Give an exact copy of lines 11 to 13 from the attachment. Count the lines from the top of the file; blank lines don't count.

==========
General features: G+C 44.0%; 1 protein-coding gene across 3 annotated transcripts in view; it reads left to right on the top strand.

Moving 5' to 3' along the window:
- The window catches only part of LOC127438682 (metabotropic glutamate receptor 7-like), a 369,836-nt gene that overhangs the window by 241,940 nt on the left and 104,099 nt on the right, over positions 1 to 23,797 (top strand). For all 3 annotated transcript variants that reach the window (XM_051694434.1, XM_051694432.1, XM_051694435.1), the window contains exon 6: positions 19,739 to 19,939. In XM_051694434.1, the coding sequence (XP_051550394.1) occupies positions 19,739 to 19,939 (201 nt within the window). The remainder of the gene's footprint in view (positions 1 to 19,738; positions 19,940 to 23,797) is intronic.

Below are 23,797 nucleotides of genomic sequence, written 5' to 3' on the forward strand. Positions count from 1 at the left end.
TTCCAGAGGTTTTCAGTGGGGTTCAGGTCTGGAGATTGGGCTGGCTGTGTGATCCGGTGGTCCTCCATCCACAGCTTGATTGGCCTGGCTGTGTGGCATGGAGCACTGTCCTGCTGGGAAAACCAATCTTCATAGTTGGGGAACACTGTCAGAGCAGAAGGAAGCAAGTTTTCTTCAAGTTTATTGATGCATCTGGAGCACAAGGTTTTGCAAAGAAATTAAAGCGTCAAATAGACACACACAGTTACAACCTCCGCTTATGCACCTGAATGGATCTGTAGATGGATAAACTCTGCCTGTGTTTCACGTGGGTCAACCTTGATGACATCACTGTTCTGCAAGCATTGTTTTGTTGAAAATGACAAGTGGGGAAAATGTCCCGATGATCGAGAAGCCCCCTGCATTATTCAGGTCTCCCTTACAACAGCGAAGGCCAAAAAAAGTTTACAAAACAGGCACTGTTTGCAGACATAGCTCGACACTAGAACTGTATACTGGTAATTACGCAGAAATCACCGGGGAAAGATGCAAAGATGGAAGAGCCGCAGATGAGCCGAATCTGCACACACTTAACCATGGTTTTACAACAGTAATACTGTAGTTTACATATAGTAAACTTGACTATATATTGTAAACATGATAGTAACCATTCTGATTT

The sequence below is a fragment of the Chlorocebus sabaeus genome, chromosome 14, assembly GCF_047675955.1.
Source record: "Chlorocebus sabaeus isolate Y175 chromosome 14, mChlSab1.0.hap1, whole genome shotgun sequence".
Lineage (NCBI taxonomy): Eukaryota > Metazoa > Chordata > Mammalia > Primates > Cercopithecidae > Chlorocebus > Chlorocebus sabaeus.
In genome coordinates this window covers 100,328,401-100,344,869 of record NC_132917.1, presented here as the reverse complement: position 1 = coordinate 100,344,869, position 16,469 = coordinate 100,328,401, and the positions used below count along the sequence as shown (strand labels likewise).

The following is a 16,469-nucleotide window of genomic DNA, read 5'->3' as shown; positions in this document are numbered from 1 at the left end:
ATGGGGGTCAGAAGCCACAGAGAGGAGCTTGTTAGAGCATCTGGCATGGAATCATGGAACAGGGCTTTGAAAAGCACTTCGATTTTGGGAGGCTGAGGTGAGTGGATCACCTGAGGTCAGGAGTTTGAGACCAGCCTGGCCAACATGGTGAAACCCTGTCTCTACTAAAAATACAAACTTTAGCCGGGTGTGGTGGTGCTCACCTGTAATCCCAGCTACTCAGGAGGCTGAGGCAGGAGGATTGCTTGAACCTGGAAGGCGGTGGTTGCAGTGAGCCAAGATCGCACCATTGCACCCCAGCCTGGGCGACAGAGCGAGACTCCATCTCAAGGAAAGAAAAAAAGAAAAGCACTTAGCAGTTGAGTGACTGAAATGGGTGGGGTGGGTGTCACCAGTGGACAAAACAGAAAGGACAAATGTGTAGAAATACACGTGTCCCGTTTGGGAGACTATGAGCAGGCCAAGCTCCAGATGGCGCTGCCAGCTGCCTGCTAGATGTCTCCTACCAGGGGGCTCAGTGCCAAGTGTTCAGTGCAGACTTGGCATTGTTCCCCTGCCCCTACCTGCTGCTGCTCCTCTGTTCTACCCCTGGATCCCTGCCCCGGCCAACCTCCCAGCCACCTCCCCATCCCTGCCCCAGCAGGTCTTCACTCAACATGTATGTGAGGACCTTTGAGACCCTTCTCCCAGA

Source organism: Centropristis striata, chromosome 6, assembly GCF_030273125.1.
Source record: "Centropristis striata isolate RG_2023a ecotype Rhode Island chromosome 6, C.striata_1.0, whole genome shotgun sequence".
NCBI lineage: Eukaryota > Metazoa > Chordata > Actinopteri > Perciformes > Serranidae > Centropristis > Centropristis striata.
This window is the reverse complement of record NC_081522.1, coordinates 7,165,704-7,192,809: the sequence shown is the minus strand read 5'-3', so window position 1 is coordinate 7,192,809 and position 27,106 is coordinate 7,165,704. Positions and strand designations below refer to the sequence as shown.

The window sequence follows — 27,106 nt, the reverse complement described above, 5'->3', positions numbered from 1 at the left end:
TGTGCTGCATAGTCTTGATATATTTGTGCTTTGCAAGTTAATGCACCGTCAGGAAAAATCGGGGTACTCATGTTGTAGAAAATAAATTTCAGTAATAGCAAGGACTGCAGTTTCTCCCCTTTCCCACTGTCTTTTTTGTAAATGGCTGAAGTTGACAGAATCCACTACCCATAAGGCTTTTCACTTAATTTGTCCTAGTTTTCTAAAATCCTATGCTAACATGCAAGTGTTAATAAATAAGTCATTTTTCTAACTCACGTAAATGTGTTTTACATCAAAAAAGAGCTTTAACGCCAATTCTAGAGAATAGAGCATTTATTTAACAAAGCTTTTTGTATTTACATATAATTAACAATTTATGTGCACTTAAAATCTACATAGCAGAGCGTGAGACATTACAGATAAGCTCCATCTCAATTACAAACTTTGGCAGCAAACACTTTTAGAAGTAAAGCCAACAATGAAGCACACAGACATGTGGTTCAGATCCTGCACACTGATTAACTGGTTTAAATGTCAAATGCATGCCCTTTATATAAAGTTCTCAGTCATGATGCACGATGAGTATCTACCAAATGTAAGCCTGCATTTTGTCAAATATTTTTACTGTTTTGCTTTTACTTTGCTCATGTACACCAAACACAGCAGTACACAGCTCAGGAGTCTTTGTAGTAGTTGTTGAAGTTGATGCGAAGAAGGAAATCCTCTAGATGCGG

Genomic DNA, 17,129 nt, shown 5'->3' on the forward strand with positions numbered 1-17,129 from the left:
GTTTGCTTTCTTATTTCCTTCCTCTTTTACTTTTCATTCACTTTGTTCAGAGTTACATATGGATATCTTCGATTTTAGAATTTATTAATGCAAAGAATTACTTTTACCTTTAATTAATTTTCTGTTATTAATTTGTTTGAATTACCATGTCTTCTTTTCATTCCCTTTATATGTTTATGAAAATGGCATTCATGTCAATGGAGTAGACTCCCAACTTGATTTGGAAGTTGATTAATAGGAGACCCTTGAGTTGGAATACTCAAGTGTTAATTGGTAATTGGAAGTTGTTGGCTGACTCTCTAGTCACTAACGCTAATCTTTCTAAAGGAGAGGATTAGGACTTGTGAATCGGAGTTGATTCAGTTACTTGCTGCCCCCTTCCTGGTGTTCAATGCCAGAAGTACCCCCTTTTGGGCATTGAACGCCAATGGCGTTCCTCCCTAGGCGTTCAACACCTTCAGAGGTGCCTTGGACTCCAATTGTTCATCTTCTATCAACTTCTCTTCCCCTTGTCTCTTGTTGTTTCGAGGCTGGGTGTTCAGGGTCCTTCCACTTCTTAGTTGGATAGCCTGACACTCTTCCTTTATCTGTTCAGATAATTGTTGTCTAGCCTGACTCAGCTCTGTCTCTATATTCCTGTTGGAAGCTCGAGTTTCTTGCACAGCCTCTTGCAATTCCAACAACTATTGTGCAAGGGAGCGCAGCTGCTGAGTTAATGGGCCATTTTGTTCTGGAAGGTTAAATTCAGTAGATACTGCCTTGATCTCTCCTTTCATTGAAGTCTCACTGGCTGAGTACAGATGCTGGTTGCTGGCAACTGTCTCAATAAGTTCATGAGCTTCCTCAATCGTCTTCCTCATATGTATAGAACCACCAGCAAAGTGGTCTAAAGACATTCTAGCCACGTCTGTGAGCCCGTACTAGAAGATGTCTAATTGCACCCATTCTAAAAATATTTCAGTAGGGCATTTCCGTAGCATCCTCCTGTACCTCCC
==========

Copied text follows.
ATGGGGGTCAGAAGCCACAGAGAGGAGCTTGTTAGAGCATCTGGCATGGAATCATGGAACAGGGCTTTGAAAAGCACTTCGATTTTGGGAGGCTGAGGTGAGTGGATCACCTGAGGTCAGGAGTTTGAGACCAGCCTGGCCAACATGGTGAAACCCTGTCTCTACTAAAAATACAAACTTTAGCCGGGTGTGGTGGTGCTCACCTGTAATCCCAGCTACTCAGGAGGCTGAGGCAGGAGGATTGCTTGAACCTGGAAGGCGGTGGTTGCAGTGAGCCAAGATCGCACCATTGCACCCCAGCCTGGGCGACAGAGCGAGACTCCATCTCAAGGAAAGAAAAAAAGAAAAGCACTTAGCAGTTGAGTGACTGAAATGGGTGGGGTGGGTGTCACCAGTGGACAAAACAGAAAGGACAAATGTGTAGAAATACACGTGTCCCGTTTGGGAGACTATGAGCAGGCCAAGCTCCAGATGGCGCTGCCAGCTGCCTGCTAGATGTCTCCTACCAGGGGGCTCAGTGCCAAGTGTTCAGTGCAGACTTGGCATTGTTCCCCTGCCCCTACCTGCTGCTGCTCCTCTGTTCTACCCCTGGATCCCTGCCCCGGCCAACCTCCCAGCCACCTCCCCATCCCTGCCCCAGCAGGTCTTCACTCAACATGTATGTGAGGACCTTTGAGACCCTTCTCCCAGA

Source organism: Centropristis striata, chromosome 6, assembly GCF_030273125.1.
Source record: "Centropristis striata isolate RG_2023a ecotype Rhode Island chromosome 6, C.striata_1.0, whole genome shotgun sequence".